Fort Worth ISD Superintendent Angélica Ramsey leads the largest school district in Tarrant County, but she doesn’t have the highest salary. 

New Texas Education Agency data details the salaries of the leaders of traditional public school systems and charters. The rankings will almost certainly see shakeup this year as some longtime area superintendents have announced their plans to leave their positions.

Ramsey’s $337,414 annual salary makes her the fourth-highest paid superintendent in Tarrant County. Ramsey is in her first year leading Fort Worth ISD. Her salary could increase $25,000 annually if she meets certain school board-set goals, according to her three-year contract.

Crowley ISD Superintendent Michael McFarland’s $381,924 salary makes him the highest-paid public school leader in the county. McFarland has led the district in Crowley and south Fort Worth since 2017.

Arlington ISD Superintendent Jose Marcelo Cavazos is the second-highest paid public school leader in Tarrant County. He earns a $369,514 annual salary.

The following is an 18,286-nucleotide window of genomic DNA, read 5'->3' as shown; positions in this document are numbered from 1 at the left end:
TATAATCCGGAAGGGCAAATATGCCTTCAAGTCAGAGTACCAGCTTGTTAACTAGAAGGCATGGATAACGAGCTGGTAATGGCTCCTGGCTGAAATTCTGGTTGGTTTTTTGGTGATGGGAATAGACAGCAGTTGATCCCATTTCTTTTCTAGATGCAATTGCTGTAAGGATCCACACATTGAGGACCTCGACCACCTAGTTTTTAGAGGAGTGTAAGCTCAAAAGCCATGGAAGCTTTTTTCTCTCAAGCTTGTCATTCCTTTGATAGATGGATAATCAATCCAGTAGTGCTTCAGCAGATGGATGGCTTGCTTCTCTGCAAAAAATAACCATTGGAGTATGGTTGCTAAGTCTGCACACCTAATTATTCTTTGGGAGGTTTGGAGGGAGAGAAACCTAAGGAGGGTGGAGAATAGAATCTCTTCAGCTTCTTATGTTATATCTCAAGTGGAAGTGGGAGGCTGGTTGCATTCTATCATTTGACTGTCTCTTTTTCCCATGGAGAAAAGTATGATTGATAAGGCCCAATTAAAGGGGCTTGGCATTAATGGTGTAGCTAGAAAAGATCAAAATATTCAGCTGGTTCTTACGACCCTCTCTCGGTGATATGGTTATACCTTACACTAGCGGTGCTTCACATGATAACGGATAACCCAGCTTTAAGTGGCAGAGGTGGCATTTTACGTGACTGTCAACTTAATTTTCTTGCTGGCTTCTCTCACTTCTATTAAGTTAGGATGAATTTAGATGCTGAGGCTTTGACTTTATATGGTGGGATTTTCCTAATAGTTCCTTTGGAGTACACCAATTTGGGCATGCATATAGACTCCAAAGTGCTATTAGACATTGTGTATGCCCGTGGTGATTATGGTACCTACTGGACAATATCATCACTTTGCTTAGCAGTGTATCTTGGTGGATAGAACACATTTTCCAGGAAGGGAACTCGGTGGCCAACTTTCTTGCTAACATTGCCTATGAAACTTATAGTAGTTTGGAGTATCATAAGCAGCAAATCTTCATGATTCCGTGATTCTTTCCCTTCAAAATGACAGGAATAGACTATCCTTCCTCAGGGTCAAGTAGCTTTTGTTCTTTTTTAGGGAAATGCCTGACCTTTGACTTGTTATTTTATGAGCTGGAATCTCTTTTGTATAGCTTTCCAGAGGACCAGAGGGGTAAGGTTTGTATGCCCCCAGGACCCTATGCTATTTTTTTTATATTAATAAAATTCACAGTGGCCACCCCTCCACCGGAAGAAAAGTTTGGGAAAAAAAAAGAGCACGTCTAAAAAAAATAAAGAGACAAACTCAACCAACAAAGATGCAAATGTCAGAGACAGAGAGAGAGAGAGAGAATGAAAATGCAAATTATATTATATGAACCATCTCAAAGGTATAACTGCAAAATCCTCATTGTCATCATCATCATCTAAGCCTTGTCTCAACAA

Cavazos announced in January he plans to retire at the end of August after serving as superintendent for more than a decade. The Arlington ISD school board tapped the Texas Association of School Boards’ Executive Search Services to lead its hunt for a new superintendent. 

TEA’s data lists Robin Ryan of Grapevine-Colleyville ISD as the third-highest paid Tarrant County superintendent, but he is no longer leading the district. The state’s figures often lag behind. 

Ryan’s superintendent salary was $341,441. At the start of the school year, Ryan announced his plans to retire after leading Grapevine-Colleyville ISD for 13 years. His successor is Brad Schnautz; his base salary is $300,000, according to a spokesperson.

Rocketship Public Schools Superintendent SaJade Miller is the highest-paid charter leader in the county, according to state records. He has a salary of $237,500. His pay makes him the 14th-highest paid superintendent in Tarrant County.

Jacob Sanchez is an enterprise journalist for the Fort Worth Report. Contact him at or via Twitter. At the Fort Worth Report, news decisions are made independently of our board members and financial supporters. Read more about our editorial independence policy here.

Creative Commons License

Noncommercial entities may republish our articles for free by following our guidelines. For commercial licensing, please email

Jacob Sanchez is an enterprise reporter for the Fort Worth Report. His work has appeared in the Temple Daily Telegram, The Texas Tribune and the Texas Observer. He is a graduate of St. Edward’s University....